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Workers raise £50,000 in bid to save farm from closure

Gorgie City Farm in Edinburgh called in liquidators last week - but staff are fighting to save it.

Campaign: Staff want to keep the farm open. <strong>Getty Images / Google 2019</strong>
Campaign: Staff want to keep the farm open. Getty Images / Google 2019

More than £50,000 has been raised in an attempt to keep an Edinburgh farm open to the public.

Gorgie City Farm announced on Friday it was to close, with MHA Henderson Loggie appointed to wind up the site due to the “tough funding climate”.

However, Hannah Ryan, one of 23 staff members who found out they had lost their jobs, began a Go Fund Me page in an effort to save the farm.

More than 2400 donations have been made, with the current total sitting at more than £51,000.

The post on the fundraising page reads:”This farm is one of the last of it’s kind in Scotland. Edinburgh and it’s future generations cannot afford to lose Gorgie City Farm.

“Please help to save this organisation. Do it for the volunteers we support – we estimate 45% have addition (sic) learning needs and many advance into work through this experience.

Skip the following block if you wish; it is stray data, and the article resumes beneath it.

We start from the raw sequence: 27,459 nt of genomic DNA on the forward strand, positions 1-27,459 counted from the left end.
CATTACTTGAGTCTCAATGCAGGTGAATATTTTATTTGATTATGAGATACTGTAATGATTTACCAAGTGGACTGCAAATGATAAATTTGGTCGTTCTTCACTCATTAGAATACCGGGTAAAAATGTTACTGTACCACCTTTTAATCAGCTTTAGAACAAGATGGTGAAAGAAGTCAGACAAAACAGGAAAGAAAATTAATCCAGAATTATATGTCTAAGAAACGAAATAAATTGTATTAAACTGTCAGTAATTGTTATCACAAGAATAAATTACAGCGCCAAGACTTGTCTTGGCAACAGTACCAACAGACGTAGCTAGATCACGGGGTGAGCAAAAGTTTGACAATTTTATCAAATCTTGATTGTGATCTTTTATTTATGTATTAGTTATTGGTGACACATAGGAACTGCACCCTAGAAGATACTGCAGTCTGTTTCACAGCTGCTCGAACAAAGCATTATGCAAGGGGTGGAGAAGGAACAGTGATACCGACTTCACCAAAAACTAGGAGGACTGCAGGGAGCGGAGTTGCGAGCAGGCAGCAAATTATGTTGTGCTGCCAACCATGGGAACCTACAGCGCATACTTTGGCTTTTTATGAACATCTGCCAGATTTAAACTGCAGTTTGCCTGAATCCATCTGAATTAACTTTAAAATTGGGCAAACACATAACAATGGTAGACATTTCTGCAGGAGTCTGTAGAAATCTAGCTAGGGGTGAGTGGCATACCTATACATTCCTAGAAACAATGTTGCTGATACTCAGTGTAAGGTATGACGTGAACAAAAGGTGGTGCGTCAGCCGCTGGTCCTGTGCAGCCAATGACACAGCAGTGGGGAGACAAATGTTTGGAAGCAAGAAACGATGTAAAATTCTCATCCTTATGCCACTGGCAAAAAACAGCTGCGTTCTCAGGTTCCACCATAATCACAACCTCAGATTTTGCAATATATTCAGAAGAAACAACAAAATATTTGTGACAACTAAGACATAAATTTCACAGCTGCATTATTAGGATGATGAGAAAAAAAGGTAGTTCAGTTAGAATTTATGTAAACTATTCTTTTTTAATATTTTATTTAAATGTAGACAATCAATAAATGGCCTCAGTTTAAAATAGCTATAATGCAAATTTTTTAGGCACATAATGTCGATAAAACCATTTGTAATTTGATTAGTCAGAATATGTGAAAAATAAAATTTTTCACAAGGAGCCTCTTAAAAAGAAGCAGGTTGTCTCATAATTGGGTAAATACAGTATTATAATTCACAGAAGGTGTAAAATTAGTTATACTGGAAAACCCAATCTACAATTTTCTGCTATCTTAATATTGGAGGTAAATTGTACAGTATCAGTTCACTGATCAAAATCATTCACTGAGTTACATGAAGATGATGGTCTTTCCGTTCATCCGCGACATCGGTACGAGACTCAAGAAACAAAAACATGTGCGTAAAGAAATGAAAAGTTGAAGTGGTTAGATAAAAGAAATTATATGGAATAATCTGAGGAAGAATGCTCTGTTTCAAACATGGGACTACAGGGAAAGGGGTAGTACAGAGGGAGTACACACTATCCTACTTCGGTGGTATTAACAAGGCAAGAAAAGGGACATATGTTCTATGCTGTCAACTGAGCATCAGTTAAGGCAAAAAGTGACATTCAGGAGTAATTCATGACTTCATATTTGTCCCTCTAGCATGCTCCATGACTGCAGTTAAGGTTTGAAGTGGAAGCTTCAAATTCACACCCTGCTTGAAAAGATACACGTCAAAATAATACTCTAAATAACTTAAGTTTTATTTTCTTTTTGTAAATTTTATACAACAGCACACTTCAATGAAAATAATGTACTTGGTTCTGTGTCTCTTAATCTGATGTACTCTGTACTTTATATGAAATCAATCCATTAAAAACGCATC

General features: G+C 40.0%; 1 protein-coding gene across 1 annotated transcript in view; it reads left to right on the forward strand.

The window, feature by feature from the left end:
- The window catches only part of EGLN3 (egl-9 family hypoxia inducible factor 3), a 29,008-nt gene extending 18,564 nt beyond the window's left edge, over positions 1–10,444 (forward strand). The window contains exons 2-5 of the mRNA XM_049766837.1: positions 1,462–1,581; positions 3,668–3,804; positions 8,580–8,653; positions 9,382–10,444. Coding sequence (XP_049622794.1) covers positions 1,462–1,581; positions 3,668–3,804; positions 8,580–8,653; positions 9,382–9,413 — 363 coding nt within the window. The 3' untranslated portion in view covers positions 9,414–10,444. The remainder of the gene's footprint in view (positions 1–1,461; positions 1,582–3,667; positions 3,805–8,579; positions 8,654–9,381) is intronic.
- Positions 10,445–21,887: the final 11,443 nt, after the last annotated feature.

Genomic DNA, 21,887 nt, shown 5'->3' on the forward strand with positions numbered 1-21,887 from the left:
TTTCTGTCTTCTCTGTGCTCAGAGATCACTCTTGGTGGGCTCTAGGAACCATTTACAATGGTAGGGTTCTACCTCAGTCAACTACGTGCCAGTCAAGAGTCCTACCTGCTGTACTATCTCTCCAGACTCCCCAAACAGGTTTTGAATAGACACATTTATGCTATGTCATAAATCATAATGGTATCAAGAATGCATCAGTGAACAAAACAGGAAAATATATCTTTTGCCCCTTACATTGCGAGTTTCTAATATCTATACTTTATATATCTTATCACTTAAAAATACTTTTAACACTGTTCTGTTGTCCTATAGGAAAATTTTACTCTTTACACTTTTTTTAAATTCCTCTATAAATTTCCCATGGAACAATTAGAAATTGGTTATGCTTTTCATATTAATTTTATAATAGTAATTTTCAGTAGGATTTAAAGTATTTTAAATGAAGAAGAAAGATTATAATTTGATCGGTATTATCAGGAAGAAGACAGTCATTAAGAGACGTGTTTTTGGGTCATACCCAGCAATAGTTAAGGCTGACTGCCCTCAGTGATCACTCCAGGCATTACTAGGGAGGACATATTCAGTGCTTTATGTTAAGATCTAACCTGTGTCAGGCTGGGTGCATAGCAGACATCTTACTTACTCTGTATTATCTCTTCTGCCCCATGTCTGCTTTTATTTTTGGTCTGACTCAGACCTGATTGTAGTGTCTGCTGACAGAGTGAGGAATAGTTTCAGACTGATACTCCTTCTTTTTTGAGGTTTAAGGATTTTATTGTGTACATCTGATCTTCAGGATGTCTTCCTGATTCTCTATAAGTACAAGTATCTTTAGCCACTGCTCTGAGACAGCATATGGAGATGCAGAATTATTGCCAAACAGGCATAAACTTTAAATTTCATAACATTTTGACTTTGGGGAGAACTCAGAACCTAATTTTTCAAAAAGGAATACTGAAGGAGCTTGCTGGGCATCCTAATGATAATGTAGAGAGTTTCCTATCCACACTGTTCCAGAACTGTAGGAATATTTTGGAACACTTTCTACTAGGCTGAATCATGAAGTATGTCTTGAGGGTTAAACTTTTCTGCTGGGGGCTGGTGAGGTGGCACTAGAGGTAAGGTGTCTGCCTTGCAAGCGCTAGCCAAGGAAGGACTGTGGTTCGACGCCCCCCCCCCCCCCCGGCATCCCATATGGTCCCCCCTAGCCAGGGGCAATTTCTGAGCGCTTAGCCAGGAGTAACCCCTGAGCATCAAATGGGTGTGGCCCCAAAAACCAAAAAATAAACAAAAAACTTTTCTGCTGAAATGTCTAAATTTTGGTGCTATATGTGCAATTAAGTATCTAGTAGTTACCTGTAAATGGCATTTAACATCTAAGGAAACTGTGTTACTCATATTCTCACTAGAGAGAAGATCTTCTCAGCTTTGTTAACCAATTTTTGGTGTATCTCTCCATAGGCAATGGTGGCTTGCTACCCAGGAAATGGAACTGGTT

“Do it for the children who learn to love animals right here at Gorgie Farm. Do it for the enrichment this Farm gives to families, especially those on a low income who can spend the day here and are not forced to pay an entry fee equivalent to a weekly food shop.

“Do it for the Edinburgh we WANT and not the Edinburgh that we have.”

There are more than 100 animals at the farm, including sheep, pigs, ducks, geese, chickens and a number of smaller creatures, which will be rehomed under the liquidation plans.

The 40-year-old charity promotes environmental sustainability, community development and social inclusion by providing volunteering opportunities and support to disadvantaged young people and adults.

Gorgie City Farm has welcomed around 200,000 visitors a year since it was saved from closure in 2016 after a successful crowdfunding appeal raised in excess of £100,000.

As well as being a visitor attraction, it is also a working farm and provides assisted volunteering experience for hundreds of people each year who face barriers to employment.

In July, the Queen visited the farm, where she met volunteers and was joined on a tour by a “cheeky duck who thinks she’s a human”.

The monarch was told about little Olive’s adventures, who had been known to wander out of the farm and get on a bus.

The four-year-old bird managed to steal the show as she waddled beside the Queen who was concluding her week of royal engagements in Scotland. Olive passed away in September.

If money raised through the fundraiser cannot help save the farm, it will be donated to Edinburgh Dog and Cat Home and the Scottish Association for Mental Health.

To donate to the campaign, visit the Save Gorgie Farm Go Fund Me page.

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